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Hundreds of Pakistani students face expulsion over London Met visa snag

Published Aug 30, 2012 02:03pm

London Metropolitan University — File Photo
London Metropolitan University — Photo courtesy Creative commons

LONDON: London Metropolitan University is one of the most popular universities for the prospective students aiming to study in UK from Pakistan. Its popularity amongst the local Pakistani students can be gauged from the fact that it is a regular advertiser in all the leading newspapers of the country and was one of the first international universities to open its regional office in Pakistan.

The British government has stripped London Metropolitan University of its right to sponsor visas for overseas students, leaving thousands of students facing possible deportation.

London Metropolitan University had its Highly Trusted Status — which allowed it to sponsor visas for students from outside the European Union — revoked by the UK Border Agency on Wednesday over alleged failings in its procedures.

The move means current overseas students have 60 days to enrol on a course elsewhere, with more than 2,000 students facing deportation if they fail to find another university, according to the National Union of Students (NUS).

The union warned of “catastrophic” effects on Britain's industry for educating students from overseas, which was estimated last year to be worth GBP14 billion.

Almost 300,000 non-EU foreign students were enrolled in Britain in the 2010-11 academic year.

The university said on its website: “The implications of the revocation are hugely significant and far-reaching... Our ABSOLUTE PRIORITY is to our students, both current and prospective, and the University will meet all its obligations to them.”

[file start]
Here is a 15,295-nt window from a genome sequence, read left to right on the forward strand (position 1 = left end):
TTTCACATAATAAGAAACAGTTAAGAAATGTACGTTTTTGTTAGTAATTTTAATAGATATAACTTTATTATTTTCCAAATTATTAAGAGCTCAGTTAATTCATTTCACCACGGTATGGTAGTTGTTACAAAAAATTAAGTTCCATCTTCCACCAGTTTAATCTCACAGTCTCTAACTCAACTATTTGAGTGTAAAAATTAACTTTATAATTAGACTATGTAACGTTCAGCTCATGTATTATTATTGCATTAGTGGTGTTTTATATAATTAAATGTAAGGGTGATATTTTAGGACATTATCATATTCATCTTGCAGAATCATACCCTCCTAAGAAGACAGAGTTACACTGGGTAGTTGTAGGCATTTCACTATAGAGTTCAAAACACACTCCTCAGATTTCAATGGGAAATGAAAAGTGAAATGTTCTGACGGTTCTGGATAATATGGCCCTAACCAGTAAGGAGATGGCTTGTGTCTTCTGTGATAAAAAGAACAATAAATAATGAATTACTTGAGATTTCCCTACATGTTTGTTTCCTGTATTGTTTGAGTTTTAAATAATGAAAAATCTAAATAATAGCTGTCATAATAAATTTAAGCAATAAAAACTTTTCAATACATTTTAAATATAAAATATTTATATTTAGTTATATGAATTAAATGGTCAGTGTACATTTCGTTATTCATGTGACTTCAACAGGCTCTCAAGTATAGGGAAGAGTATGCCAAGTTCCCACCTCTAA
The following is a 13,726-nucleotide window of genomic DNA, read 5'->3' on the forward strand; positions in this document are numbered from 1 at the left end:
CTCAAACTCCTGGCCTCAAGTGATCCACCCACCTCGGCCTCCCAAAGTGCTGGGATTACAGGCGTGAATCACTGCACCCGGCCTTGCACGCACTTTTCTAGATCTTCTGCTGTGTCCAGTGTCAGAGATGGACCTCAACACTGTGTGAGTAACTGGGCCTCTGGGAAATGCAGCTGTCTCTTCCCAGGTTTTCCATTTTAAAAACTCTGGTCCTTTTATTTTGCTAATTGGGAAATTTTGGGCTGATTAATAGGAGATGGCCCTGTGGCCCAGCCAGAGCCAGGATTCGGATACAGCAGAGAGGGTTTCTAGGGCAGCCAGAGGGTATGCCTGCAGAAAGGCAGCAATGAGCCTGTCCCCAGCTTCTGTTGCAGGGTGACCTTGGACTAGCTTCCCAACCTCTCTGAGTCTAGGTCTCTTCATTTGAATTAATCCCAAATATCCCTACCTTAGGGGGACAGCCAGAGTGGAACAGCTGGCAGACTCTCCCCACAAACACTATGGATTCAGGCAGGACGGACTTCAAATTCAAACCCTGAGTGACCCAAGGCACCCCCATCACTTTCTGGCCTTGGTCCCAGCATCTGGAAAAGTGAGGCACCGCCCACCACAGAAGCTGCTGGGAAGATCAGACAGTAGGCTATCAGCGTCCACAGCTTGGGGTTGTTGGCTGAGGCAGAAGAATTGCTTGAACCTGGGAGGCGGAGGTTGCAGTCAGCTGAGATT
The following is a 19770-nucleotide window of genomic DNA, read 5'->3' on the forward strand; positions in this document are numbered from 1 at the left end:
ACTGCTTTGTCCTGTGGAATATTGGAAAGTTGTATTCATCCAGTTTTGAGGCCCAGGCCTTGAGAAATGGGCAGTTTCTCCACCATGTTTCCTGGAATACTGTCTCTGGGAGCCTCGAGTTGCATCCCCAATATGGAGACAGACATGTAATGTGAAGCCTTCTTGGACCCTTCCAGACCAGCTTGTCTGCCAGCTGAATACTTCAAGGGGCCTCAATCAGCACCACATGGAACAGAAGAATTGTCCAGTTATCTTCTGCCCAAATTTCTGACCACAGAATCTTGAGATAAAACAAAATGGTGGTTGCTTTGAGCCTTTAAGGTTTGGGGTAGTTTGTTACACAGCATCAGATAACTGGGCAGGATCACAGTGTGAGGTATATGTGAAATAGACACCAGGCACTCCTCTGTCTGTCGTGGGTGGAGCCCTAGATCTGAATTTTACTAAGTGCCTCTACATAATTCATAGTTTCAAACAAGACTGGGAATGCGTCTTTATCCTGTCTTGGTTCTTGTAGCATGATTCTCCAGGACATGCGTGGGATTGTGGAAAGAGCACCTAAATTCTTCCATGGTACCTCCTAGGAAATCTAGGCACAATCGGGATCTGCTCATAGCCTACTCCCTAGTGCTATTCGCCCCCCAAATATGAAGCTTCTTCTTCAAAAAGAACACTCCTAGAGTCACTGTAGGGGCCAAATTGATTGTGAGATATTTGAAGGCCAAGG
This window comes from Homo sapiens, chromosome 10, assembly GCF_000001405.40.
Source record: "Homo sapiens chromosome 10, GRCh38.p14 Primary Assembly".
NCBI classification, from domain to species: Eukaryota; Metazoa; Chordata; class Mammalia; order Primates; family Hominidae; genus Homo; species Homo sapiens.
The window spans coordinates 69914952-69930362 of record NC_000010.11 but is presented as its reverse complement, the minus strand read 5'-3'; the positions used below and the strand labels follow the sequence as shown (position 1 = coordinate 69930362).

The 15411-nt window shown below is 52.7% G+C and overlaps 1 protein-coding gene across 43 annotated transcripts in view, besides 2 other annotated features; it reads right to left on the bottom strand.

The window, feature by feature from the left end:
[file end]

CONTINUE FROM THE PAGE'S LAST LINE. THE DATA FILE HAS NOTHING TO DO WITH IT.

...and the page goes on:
Immigration minister Damian Green told BBC radio that after an audit lasting six months, the Border Agency found “a serious systemic failure where it appears that the university doesn't have the capacity to be a proper sponsor”.

He said that a quarter of students there lacked permission to stay in the country, while there was insufficient evidence that students spoke English and no proof that half of those enrolled had been attending lectures.

But he sought to reassure prospective students that “this will not be replicated across the university sector”. The government had formed a task force to assist current students whose visas are set to be revoked, he added.

The NUS labelled the move political, linking it with promised immigration quotas brought in by Prime Minister David Cameron's government.

It said it had contacted Cameron to “express anger at the way decisions have been made in recent weeks and to reiterate the potentially catastrophic effects on higher education... as an export industry”.

A Border Agency spokesman said: “The latest audit revealed problems with 61 per cent of files randomly sampled. Allowing London Metropolitan University to continue to sponsor and teach international students was not an option.

“These are problems with one university, not the whole sector.”

London Metropolitan is in the top 20 British recruiters of international students, with 6,000 EU and non-EU overseas students in 2010-11, according to government figures.

It said it was working closely with bodies including the Border Agency to try to resolve the problems.